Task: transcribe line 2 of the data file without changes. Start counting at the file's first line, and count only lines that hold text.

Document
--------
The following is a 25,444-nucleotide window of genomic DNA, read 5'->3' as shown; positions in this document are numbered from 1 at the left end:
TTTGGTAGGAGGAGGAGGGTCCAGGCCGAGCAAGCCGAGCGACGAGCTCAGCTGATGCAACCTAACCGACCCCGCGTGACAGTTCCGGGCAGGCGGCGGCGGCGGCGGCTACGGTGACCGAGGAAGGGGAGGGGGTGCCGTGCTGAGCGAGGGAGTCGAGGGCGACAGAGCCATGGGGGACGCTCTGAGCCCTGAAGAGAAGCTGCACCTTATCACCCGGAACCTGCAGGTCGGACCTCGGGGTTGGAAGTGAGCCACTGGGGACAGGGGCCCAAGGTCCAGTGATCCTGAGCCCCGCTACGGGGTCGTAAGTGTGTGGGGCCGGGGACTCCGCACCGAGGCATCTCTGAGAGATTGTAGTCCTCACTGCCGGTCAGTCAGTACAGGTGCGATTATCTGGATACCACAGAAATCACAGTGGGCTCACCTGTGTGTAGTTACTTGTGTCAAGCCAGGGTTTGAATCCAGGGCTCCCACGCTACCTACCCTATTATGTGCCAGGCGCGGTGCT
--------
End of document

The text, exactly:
TTTGGTAGGAGGAGGAGGGTCCAGGCCGAGCAAGCCGAGCGACGAGCTCAGCTGATGCAACCTAACCGACCCCGCGTGACAGTTCCGGGCAGGCGGCGGCGGCGGCGGCTACGGTGACCGAGGAAGGGGAGGGGGTGCCGTGCTGAGCGAGGGAGTCGAGGGCGACAGAGCCATGGGGGACGCTCTGAGCCCTGAAGAGAAGCTGCACCTTATCACCCGGAACCTGCAGGTCGGACCTCGGGGTTGGAAGTGAGCCACTGGGGACAGGGGCCCAAGGTCCAGTGATCCTGAGCCCCGCTACGGGGTCGTAAGTGTGTGGGGCCGGGGACTCCGCACCGAGGCATCTCTGAGAGATTGTAGTCCTCACTGCCGGTCAGTCAGTACAGGTGCGATTATCTGGATACCACAGAAATCACAGTGGGCTCACCTGTGTGTAGTTACTTGTGTCAAGCCAGGGTTTGAATCCAGGGCTCCCACGCTACCTACCCTATTATGTGCCAGGCGCGGTGCT